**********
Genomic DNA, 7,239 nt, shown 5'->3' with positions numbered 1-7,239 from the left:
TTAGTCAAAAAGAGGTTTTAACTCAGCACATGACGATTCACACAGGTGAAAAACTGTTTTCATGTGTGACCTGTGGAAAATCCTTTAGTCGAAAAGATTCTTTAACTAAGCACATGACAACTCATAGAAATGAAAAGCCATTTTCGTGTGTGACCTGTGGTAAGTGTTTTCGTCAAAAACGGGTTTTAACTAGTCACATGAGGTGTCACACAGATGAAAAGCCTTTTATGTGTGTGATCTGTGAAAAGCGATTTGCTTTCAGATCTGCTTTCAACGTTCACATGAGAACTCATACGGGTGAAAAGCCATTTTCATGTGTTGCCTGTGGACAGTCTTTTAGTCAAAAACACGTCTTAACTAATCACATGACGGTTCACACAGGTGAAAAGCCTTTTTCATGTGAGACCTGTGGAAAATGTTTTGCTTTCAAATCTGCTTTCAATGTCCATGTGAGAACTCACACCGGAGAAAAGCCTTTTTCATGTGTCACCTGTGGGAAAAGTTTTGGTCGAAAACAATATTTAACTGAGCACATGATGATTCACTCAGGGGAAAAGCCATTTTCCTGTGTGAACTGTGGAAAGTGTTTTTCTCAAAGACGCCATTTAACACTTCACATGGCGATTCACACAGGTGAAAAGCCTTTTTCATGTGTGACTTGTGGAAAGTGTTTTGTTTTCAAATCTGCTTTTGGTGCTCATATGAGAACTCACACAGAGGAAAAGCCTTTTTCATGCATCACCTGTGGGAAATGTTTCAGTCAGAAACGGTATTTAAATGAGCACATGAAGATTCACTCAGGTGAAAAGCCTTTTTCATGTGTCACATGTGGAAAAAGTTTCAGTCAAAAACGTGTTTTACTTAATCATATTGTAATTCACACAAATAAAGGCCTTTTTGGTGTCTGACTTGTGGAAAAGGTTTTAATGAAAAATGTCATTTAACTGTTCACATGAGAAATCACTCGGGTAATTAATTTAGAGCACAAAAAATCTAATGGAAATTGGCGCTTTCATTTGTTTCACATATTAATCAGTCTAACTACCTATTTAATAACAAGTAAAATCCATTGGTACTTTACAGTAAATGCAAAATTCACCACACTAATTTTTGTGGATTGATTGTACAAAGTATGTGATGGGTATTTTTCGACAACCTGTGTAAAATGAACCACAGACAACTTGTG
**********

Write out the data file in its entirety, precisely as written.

Genomic DNA, 7,239 nt, shown 5'->3' with positions numbered 1-7,239 from the left:
TTAGTCAAAAAGAGGTTTTAACTCAGCACATGACGATTCACACAGGTGAAAAACTGTTTTCATGTGTGACCTGTGGAAAATCCTTTAGTCGAAAAGATTCTTTAACTAAGCACATGACAACTCATAGAAATGAAAAGCCATTTTCGTGTGTGACCTGTGGTAAGTGTTTTCGTCAAAAACGGGTTTTAACTAGTCACATGAGGTGTCACACAGATGAAAAGCCTTTTATGTGTGTGATCTGTGAAAAGCGATTTGCTTTCAGATCTGCTTTCAACGTTCACATGAGAACTCATACGGGTGAAAAGCCATTTTCATGTGTTGCCTGTGGACAGTCTTTTAGTCAAAAACACGTCTTAACTAATCACATGACGGTTCACACAGGTGAAAAGCCTTTTTCATGTGAGACCTGTGGAAAATGTTTTGCTTTCAAATCTGCTTTCAATGTCCATGTGAGAACTCACACCGGAGAAAAGCCTTTTTCATGTGTCACCTGTGGGAAAAGTTTTGGTCGAAAACAATATTTAACTGAGCACATGATGATTCACTCAGGGGAAAAGCCATTTTCCTGTGTGAACTGTGGAAAGTGTTTTTCTCAAAGACGCCATTTAACACTTCACATGGCGATTCACACAGGTGAAAAGCCTTTTTCATGTGTGACTTGTGGAAAGTGTTTTGTTTTCAAATCTGCTTTTGGTGCTCATATGAGAACTCACACAGAGGAAAAGCCTTTTTCATGCATCACCTGTGGGAAATGTTTCAGTCAGAAACGGTATTTAAATGAGCACATGAAGATTCACTCAGGTGAAAAGCCTTTTTCATGTGTCACATGTGGAAAAAGTTTCAGTCAAAAACGTGTTTTACTTAATCATATTGTAATTCACACAAATAAAGGCCTTTTTGGTGTCTGACTTGTGGAAAAGGTTTTAATGAAAAATGTCATTTAACTGTTCACATGAGAAATCACTCGGGTAATTAATTTAGAGCACAAAAAATCTAATGGAAATTGGCGCTTTCATTTGTTTCACATATTAATCAGTCTAACTACCTATTTAATAACAAGTAAAATCCATTGGTACTTTACAGTAAATGCAAAATTCACCACACTAATTTTTGTGGATTGATTGTACAAAGTATGTGATGGGTATTTTTCGACAACCTGTGTAAAATGAACCACAGACAACTTGTG